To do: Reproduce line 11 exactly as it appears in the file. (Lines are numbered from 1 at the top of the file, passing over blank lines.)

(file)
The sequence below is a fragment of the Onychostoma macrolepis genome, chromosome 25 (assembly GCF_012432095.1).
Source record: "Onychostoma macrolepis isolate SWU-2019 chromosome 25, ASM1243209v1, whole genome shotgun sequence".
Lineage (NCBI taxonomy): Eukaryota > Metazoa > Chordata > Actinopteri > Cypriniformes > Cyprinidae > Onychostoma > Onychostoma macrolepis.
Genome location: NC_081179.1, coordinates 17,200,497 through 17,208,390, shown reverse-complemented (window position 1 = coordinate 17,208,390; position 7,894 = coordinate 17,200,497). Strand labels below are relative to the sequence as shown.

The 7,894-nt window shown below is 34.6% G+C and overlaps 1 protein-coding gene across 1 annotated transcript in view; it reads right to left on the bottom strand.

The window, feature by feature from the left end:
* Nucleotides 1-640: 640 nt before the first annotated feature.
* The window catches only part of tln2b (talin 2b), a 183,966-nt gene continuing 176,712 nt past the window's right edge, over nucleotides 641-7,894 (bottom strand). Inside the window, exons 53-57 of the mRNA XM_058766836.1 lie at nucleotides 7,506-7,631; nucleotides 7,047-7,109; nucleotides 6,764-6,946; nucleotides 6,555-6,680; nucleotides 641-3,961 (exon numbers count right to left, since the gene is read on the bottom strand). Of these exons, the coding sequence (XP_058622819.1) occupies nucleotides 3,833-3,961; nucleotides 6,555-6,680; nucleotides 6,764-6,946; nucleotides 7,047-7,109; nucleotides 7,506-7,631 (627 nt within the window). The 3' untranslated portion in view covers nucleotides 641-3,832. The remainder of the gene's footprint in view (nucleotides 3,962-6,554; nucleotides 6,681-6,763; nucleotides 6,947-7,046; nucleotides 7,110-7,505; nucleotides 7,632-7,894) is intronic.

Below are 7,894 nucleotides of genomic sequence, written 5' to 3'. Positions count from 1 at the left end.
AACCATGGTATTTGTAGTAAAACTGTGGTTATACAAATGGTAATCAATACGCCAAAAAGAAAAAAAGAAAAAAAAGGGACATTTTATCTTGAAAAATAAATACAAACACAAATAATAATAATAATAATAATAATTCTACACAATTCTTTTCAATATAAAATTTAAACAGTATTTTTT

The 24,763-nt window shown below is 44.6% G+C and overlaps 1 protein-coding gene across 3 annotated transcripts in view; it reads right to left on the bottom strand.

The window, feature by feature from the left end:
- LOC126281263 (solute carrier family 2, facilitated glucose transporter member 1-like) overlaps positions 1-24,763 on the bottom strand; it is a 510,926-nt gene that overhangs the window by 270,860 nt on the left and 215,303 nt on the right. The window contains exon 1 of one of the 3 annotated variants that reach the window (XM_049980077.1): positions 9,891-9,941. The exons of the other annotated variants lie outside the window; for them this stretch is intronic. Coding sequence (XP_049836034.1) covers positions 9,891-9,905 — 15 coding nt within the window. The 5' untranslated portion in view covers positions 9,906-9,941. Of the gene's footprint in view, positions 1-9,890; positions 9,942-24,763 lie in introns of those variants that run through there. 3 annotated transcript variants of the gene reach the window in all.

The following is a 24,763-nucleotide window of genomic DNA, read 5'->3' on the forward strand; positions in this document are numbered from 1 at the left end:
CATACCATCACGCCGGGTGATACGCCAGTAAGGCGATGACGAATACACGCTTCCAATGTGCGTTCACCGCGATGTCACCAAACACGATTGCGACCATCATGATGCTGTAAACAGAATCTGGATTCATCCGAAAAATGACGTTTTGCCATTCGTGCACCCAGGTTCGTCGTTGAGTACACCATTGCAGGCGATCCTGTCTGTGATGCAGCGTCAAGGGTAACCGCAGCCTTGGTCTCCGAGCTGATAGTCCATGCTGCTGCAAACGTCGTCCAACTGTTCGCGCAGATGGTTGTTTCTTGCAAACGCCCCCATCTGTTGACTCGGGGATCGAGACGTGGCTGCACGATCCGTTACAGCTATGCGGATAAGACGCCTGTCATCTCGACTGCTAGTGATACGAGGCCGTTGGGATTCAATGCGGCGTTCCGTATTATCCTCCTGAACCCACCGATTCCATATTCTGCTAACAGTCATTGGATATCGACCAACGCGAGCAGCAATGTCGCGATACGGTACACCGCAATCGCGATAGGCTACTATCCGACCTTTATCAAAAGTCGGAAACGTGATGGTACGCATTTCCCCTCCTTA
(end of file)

The 24,763-nt window shown below is 44.6% G+C and overlaps 1 protein-coding gene across 3 annotated transcripts in view; it reads right to left on the bottom strand.